Audio based Eavesdropping of Handwriting via Mobile Devices



  • Fall 2015-present

Project Description

This project is a part of the Tustworthy Health & Wellness (THaW) project, which is an NSF-funded project that tackles many of the research challenges to provide trustworthy information systems for health and wellness.

When filling out privacy-related forms in public places such as hospitals or clinics, people usually are not aware that the sound of their handwriting leaks personal information. In this project, we explore the possibility of eavesdropping on handwriting via nearby mobile devices based on audio signal processing and machine learning. We show the usage of mobile devices to collect the sound of victims’ handwriting, and to extract handwriting-specific features for machine learning based analysis. We focus on the situation where the victim’s handwriting follows certain print style. An attacker can keep a mobile device, such as a common smartphone, touching the desk used by the victim to record the audio signals of handwriting. Then our system can provide a word-level estimate for the content of the handwriting. To reduce the impacts of various writing habits and writing locations, the system utilizes the methods of letter clustering and dictionary filtering. Our prototype system’s experimental results reveal the danger of privacy leakage through the sound of handwriting.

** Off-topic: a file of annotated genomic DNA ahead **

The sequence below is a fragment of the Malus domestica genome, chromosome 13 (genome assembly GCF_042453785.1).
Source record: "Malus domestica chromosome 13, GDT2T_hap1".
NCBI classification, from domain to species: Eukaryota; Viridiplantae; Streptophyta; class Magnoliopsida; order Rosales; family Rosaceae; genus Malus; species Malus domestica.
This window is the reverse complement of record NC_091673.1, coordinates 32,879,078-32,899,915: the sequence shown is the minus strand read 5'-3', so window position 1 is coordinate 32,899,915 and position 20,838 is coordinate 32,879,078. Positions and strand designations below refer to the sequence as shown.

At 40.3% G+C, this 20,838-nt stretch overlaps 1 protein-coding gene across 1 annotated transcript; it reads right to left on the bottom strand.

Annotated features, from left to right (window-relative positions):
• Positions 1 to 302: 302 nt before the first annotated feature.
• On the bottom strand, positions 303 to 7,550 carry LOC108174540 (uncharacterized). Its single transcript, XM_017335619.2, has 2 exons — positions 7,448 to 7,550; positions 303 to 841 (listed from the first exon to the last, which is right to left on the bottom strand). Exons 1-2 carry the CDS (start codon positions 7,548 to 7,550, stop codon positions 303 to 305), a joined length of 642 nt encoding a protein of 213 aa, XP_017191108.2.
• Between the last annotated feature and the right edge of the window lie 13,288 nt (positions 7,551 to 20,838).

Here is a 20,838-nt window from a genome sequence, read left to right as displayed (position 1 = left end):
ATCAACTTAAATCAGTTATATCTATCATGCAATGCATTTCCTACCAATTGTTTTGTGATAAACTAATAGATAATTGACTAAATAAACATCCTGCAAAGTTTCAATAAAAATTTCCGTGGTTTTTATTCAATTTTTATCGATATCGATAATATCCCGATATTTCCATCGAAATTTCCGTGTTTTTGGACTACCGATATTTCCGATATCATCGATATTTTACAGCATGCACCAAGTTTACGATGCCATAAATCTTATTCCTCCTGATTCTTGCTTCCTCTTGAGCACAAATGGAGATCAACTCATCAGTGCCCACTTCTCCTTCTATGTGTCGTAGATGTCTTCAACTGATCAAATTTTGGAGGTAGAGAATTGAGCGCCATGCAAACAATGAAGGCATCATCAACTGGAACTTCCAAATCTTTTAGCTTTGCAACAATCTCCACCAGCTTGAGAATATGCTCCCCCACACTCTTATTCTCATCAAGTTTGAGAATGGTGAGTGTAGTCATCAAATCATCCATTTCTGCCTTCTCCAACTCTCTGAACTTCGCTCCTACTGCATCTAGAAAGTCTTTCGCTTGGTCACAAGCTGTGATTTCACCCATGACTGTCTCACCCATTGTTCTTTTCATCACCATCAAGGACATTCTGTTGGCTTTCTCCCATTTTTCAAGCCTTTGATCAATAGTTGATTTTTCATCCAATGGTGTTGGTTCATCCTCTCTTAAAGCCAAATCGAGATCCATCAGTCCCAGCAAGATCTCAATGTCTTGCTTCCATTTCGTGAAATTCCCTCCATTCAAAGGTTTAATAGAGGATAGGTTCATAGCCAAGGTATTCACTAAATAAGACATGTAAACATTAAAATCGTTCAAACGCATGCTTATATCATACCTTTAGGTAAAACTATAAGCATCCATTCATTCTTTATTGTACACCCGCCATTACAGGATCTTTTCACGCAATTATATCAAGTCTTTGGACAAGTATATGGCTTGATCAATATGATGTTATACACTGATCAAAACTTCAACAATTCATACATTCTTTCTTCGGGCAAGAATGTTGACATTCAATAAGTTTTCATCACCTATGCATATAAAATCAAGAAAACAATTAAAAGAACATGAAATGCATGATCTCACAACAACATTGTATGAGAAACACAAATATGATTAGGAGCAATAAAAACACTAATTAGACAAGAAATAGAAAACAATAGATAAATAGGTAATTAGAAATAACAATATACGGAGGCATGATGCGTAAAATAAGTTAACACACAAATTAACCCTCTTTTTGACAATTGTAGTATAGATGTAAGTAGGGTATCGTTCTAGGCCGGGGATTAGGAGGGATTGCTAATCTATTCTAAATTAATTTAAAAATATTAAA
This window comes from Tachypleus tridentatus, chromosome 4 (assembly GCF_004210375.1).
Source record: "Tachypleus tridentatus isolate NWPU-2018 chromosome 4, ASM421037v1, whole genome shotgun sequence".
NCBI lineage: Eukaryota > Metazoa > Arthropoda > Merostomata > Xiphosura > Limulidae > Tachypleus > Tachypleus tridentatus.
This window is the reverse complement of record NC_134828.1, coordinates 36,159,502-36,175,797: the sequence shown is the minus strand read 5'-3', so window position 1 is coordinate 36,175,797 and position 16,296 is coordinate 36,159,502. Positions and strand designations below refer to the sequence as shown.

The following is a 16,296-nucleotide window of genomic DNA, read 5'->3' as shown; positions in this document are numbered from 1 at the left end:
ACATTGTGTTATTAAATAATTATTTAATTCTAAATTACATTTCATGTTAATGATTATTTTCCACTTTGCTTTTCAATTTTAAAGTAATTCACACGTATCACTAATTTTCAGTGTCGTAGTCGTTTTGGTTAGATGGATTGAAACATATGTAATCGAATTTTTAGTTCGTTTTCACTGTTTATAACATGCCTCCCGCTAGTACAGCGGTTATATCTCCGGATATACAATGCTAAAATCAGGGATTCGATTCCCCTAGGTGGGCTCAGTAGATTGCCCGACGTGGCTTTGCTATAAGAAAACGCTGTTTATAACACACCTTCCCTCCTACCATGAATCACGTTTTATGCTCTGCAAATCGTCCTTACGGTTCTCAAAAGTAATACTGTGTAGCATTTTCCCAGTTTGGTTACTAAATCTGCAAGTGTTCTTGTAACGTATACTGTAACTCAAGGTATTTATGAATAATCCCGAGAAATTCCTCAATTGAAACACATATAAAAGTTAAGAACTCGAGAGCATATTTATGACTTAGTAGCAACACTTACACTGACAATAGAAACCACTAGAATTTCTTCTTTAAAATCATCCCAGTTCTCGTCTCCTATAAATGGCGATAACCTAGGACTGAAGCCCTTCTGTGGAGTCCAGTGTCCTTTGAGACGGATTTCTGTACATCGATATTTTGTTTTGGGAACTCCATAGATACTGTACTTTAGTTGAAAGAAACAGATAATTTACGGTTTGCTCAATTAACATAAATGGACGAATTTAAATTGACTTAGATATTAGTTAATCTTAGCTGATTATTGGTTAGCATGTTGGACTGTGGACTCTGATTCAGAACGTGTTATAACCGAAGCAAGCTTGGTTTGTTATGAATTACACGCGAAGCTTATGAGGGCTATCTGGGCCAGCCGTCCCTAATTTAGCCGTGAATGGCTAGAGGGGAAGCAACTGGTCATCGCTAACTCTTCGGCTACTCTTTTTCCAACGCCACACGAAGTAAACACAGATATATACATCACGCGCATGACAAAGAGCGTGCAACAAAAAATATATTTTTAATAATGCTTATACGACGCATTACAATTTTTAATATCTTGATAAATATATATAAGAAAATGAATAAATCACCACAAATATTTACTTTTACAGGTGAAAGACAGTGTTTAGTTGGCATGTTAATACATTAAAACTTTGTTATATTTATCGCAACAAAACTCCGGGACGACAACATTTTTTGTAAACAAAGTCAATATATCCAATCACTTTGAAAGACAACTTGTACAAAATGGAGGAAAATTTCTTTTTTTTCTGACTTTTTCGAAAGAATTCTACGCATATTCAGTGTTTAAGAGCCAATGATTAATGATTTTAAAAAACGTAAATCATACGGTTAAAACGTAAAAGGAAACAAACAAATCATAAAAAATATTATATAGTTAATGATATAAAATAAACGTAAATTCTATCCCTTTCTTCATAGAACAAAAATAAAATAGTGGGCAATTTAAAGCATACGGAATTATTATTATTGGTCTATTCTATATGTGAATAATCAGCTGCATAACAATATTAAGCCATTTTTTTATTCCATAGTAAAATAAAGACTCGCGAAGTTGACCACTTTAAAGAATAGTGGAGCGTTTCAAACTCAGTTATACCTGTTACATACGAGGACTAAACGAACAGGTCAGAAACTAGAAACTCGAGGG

• Tuo Yu, Haiming Jin, Klara Nahrstedt, “Audio based Eavesdropping of Handwriting via Mobile Devices“, in the ACM 2016 Joint International Conference on  Pervasive and Ubiquitous Computing (Ubicomp 2016), Heidelberg, Germany, September 2016.
  • Tuo Yu, Haiming Jin, Klara Nahrstedt, “Audio based Handwriting Input for Tiny Mobile Devices,” in 2018 IEEE Conference on Multimedia Information Processing and Retrieval (MIPR), pp. 130-135,  2018.
  • Tuo Yu, Haiming Jin, Klara Nahrstedt, “Mobile Devices based Eavesdropping of Handwriting,” in IEEE Transactions on Mobile Computing, 2019.

Funding Agencies

This project is supported by the a collaborative award from the National Science Foundation (NSF award numbers CNS-1329686, 1329737,1330142 and 1330491).